Despite the strong moonlight, he was unable to guess for a long time what it meant. He first heard a splash, as though a body had fallen or been thrown into the water, and then, for several minutes, everything was still as before.
It was a source of annoyance to him that at this moment, when he hoped to keep his attention fixed on matters on the other bank, he should be disturbed by a sound among the trees directly behind him. He, turned sharply and looked around, for the noise which had caught his attention was a footfall beyond all question.
But, if the youth was to be taken between two fires, he was ready. The stranger nearest him could have no thought of his proximity, or he would have taken more care to suppress any noise. Since he was so much nearer than him on the other side. Ashman was forced to give his whole attention for the moment to the former’s approach.
His suspense was brief, for while he stood with rifle ready, a large puma, or American lion, emerged from a point a couple of rods away, walked in his stealthy fashion to the edge of the river and began lapping the water.
Ashman wished nothing with him in view of more important business elsewhere, and he, therefore, stepped softly back in the wood, before the beast finished drinking.
The puma quickly slaked his thirst, and then, raising his head, looked about him with an inquiring stare as though he scented something suspicious. He gazed toward the other shore and finally swung himself lightly around, and trotted back to the forest.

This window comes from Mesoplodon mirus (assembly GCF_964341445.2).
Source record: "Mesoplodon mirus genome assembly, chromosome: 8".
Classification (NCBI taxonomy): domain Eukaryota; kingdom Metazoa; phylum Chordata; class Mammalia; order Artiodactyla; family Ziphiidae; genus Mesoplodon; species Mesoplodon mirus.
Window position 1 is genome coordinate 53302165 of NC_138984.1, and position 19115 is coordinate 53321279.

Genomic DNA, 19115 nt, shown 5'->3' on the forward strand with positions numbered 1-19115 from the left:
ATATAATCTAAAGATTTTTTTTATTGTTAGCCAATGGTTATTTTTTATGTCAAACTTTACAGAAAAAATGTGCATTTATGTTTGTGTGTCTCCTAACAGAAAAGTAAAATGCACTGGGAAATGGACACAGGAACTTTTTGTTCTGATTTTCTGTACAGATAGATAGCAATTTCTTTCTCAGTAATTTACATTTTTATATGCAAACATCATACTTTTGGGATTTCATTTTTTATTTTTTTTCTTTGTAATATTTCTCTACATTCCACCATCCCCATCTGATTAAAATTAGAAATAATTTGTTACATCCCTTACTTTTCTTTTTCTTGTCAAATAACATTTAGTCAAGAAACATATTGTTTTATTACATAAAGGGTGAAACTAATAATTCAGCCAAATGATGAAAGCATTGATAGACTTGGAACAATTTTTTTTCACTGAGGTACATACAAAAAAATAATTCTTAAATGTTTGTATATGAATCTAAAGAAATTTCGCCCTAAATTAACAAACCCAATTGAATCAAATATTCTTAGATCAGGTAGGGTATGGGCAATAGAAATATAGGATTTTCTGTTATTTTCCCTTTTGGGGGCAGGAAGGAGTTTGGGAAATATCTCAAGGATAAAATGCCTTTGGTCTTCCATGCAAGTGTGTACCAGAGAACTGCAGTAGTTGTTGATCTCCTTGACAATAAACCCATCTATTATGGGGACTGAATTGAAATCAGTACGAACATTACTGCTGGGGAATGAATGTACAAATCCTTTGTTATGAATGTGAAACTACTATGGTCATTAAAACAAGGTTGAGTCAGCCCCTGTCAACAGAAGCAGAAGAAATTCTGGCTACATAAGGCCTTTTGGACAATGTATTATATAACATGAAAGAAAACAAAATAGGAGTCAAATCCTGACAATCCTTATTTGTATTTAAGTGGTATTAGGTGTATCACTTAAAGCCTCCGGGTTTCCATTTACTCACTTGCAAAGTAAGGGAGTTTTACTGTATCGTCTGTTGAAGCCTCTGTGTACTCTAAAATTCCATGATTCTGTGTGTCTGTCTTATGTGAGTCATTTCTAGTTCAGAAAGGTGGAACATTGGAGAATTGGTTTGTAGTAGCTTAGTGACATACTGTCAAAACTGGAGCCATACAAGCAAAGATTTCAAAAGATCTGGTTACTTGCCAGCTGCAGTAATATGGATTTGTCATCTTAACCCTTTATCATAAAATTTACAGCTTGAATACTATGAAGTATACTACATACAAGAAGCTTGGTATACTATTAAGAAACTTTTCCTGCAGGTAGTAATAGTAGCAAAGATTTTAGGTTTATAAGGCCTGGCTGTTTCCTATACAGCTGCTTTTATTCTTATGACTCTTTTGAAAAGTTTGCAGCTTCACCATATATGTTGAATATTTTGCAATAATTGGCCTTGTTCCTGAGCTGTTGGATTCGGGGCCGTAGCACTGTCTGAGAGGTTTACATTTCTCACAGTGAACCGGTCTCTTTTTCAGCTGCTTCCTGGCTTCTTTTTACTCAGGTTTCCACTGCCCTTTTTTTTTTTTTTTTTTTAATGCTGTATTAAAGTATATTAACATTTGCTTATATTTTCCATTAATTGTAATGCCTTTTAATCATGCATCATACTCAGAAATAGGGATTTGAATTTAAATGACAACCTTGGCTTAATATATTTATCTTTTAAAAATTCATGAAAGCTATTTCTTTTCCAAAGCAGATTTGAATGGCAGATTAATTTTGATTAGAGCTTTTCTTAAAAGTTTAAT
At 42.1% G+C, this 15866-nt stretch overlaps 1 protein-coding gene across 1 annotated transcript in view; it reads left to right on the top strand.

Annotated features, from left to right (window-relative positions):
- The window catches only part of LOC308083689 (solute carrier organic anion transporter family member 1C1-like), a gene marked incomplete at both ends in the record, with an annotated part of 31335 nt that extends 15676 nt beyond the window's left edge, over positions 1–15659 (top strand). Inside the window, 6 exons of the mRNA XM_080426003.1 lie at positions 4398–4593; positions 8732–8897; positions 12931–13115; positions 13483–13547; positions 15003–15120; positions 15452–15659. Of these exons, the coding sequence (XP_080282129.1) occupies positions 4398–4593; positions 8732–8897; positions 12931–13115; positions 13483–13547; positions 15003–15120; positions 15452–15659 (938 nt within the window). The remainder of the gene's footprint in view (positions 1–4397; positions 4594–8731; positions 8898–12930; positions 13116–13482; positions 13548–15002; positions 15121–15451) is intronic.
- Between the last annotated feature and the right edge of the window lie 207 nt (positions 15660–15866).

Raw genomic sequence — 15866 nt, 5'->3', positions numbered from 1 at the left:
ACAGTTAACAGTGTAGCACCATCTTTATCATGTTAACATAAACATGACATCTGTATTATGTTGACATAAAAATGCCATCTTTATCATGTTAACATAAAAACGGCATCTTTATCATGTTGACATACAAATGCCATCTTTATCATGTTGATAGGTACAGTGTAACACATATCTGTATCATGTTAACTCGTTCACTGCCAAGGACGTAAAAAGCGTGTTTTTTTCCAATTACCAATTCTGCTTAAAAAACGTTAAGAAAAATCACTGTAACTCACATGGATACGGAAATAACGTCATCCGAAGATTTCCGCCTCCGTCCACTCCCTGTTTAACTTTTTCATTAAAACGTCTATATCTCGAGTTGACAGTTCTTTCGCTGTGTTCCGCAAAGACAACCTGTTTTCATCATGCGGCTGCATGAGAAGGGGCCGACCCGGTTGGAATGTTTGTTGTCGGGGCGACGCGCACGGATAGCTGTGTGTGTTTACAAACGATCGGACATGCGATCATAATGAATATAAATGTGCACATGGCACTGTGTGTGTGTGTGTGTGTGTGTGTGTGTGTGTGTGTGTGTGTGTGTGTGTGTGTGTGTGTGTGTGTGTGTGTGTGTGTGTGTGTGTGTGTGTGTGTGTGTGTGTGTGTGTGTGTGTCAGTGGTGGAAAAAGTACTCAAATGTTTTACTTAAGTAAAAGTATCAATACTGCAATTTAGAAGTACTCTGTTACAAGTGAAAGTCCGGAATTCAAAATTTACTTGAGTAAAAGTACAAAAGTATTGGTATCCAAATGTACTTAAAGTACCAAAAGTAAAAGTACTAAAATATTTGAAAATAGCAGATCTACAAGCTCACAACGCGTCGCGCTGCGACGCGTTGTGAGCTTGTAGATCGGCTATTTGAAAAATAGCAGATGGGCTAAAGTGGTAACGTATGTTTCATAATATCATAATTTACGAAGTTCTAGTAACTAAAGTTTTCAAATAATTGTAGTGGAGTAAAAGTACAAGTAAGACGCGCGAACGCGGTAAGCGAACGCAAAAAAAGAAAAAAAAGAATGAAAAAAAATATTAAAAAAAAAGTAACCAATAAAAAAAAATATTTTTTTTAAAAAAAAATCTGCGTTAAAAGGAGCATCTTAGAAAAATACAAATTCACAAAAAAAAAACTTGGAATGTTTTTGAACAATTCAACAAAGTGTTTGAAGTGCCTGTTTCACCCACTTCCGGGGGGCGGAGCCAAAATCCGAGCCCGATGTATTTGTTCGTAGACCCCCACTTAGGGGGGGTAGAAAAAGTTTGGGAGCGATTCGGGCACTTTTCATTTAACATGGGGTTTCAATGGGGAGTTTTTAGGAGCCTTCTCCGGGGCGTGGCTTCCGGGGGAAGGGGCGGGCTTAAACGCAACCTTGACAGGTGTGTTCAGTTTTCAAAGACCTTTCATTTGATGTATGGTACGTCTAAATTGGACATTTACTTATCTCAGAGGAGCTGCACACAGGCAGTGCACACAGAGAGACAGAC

Just before entering, he abruptly stopped and looked toward the spot where Ashman was concealed. He offered a tempting shot, but it hardly need be said that the young man restrained himself, and the next minute the beast vanished.
A MYSTIFIED SENTINEL.
Jared Long, the New Englander, and Quincal, the native helper, were the sentinels on duty in the immediate vicinity of the camp.
The professor was wearied from a hard day’s work, and, feeling that everything possible had been done for the safety of all, stretched out upon his blanket on the soft ground and was soon asleep.
He expected to assume his duty as guardsman in the course of a few hours, and needed all the rest he could get before that time.
Bippo and Pedros were so disturbed by what they had witnessed, that, though they lay down at the same time, it was a good while before they closed their eyes in slumber. Their homes were near the mouth of the Xingu, and, even at that remote point, they had heard so many fearful accounts of the ferocious savages that infested the upper portions of the river, that they never would have dared to help in an attempt to explore the region but for the liberal pay promised, and their unbounded faith in the white men and their firearms.